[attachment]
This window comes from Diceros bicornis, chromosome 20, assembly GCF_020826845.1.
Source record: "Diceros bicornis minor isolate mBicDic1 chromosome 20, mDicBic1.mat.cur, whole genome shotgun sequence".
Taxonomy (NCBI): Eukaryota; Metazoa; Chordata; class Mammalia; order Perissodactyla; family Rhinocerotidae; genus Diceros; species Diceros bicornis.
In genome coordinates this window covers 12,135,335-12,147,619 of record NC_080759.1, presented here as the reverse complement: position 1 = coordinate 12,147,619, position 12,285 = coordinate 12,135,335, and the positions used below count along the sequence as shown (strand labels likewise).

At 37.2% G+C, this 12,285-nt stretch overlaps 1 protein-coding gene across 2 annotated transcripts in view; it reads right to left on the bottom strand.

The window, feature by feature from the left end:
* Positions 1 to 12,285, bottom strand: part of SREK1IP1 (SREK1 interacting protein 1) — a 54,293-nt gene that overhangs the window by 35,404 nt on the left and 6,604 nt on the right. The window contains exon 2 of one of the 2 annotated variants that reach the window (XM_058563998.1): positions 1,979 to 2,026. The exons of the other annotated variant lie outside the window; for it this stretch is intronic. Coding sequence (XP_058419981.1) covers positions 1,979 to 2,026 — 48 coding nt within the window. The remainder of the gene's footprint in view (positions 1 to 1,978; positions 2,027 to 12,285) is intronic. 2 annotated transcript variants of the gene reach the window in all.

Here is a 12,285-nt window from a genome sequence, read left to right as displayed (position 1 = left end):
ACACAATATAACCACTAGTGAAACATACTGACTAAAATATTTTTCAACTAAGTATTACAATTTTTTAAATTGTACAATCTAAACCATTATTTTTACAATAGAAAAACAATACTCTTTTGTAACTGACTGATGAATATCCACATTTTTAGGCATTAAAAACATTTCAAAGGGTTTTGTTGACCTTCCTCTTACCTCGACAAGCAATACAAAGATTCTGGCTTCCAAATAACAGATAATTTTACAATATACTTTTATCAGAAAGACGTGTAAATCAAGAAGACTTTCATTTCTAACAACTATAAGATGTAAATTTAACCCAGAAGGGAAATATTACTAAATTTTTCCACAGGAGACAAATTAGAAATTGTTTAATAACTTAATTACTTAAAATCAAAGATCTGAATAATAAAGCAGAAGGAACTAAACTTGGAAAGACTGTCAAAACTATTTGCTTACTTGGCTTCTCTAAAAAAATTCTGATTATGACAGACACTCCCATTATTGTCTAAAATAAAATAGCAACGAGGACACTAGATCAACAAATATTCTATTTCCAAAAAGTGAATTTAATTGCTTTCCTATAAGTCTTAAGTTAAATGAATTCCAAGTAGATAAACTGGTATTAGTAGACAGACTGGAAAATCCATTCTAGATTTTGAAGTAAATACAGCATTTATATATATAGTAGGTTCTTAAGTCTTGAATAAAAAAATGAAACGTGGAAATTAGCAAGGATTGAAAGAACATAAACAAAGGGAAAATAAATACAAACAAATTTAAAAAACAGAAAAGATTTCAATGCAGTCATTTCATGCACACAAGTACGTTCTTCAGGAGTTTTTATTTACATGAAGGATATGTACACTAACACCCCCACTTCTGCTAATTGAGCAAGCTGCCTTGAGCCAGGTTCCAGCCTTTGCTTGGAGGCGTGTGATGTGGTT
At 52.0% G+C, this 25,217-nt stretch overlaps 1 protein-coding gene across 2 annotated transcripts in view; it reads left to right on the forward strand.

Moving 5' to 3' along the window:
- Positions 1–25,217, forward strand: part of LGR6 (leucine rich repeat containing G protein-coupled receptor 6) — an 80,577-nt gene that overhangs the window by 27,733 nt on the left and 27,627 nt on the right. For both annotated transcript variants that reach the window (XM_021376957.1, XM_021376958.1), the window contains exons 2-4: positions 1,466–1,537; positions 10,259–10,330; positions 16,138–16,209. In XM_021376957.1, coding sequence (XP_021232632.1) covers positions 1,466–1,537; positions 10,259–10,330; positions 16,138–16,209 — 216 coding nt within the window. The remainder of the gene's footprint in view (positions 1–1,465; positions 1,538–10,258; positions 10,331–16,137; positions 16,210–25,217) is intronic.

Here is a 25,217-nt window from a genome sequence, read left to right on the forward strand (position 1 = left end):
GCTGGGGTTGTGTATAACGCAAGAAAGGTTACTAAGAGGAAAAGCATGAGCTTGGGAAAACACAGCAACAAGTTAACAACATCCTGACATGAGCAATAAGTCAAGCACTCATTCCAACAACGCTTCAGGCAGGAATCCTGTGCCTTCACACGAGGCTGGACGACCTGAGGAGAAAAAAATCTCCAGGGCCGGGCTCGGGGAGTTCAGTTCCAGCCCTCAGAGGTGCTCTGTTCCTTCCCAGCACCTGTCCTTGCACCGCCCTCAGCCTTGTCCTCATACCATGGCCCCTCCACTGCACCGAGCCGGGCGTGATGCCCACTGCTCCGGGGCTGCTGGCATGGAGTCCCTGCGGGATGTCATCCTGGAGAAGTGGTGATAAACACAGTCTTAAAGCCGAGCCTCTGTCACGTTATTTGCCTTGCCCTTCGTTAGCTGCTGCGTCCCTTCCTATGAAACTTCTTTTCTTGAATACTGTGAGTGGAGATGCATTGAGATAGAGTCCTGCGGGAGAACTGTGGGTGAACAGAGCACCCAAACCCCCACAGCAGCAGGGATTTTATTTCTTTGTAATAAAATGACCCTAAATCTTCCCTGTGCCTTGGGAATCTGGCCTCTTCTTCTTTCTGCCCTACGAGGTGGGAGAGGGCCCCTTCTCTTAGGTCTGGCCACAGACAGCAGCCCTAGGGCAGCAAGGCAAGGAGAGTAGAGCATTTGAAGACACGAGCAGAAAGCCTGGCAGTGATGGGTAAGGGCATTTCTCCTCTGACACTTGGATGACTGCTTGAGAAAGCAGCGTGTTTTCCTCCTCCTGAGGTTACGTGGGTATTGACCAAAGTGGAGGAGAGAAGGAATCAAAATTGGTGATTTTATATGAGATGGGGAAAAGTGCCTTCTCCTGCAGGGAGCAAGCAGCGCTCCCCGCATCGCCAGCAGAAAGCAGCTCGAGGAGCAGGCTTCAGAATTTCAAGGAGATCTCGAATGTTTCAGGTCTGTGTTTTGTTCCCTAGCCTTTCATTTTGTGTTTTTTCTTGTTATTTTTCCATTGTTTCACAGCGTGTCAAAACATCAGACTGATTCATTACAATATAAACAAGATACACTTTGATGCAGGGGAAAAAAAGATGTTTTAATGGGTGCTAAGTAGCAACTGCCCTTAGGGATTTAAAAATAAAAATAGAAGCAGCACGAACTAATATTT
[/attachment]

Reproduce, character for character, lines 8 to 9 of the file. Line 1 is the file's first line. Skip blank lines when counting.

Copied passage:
Here is a 12,285-nt window from a genome sequence, read left to right as displayed (position 1 = left end):
ACACAATATAACCACTAGTGAAACATACTGACTAAAATATTTTTCAACTAAGTATTACAATTTTTTAAATTGTACAATCTAAACCATTATTTTTACAATAGAAAAACAATACTCTTTTGTAACTGACTGATGAATATCCACATTTTTAGGCATTAAAAACATTTCAAAGGGTTTTGTTGACCTTCCTCTTACCTCGACAAGCAATACAAAGATTCTGGCTTCCAAATAACAGATAATTTTACAATATACTTTTATCAGAAAGACGTGTAAATCAAGAAGACTTTCATTTCTAACAACTATAAGATGTAAATTTAACCCAGAAGGGAAATATTACTAAATTTTTCCACAGGAGACAAATTAGAAATTGTTTAATAACTTAATTACTTAAAATCAAAGATCTGAATAATAAAGCAGAAGGAACTAAACTTGGAAAGACTGTCAAAACTATTTGCTTACTTGGCTTCTCTAAAAAAATTCTGATTATGACAGACACTCCCATTATTGTCTAAAATAAAATAGCAACGAGGACACTAGATCAACAAATATTCTATTTCCAAAAAGTGAATTTAATTGCTTTCCTATAAGTCTTAAGTTAAATGAATTCCAAGTAGATAAACTGGTATTAGTAGACAGACTGGAAAATCCATTCTAGATTTTGAAGTAAATACAGCATTTATATATATAGTAGGTTCTTAAGTCTTGAATAAAAAAATGAAACGTGGAAATTAGCAAGGATTGAAAGAACATAAACAAAGGGAAAATAAATACAAACAAATTTAAAAAACAGAAAAGATTTCAATGCAGTCATTTCATGCACACAAGTACGTTCTTCAGGAGTTTTTATTTACATGAAGGATATGTACACTAACACCCCCACTTCTGCTAATTGAGCAAGCTGCCTTGAGCCAGGTTCCAGCCTTTGCTTGGAGGCGTGTGATGTGGTT